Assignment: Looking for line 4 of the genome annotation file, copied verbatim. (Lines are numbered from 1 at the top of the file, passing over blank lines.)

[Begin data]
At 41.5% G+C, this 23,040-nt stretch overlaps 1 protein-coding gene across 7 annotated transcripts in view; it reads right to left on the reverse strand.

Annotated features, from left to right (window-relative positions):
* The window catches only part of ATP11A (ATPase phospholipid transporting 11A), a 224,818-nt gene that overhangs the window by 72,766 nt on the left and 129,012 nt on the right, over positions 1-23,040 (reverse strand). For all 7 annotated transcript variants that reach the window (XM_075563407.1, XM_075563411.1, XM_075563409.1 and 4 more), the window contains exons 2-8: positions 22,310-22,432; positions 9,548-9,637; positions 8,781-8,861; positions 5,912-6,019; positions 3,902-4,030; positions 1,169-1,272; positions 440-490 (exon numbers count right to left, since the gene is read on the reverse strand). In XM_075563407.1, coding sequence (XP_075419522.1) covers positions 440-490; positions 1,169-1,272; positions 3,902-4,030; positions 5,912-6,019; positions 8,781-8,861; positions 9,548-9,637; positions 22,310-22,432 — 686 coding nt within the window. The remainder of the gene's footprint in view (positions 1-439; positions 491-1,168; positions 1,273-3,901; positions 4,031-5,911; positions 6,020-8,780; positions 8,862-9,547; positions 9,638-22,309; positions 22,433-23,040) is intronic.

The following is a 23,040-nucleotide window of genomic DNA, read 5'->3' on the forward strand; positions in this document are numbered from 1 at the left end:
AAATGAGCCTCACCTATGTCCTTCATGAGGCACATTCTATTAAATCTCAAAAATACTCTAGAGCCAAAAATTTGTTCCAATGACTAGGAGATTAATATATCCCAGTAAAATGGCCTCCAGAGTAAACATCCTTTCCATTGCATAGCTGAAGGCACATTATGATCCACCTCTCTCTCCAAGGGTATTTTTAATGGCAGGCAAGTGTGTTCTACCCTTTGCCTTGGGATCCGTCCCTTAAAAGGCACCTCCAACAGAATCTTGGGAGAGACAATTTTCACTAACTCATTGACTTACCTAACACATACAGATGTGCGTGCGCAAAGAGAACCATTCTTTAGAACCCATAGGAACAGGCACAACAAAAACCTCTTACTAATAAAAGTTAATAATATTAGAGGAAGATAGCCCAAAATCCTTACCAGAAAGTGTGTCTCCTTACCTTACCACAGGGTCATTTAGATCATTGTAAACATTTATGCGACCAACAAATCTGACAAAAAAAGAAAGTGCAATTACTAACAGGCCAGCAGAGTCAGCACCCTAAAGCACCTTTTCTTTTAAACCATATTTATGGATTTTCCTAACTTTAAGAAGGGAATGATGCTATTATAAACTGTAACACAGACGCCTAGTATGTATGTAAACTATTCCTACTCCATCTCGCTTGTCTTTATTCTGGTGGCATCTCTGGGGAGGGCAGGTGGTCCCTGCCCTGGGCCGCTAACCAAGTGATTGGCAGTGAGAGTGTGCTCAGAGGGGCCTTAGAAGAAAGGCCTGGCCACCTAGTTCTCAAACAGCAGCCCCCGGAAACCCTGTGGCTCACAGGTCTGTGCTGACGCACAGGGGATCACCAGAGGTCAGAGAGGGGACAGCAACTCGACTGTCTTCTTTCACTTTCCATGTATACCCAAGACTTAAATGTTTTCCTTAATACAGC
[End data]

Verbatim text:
The following is a 23,040-nucleotide window of genomic DNA, read 5'->3' on the forward strand; positions in this document are numbered from 1 at the left end: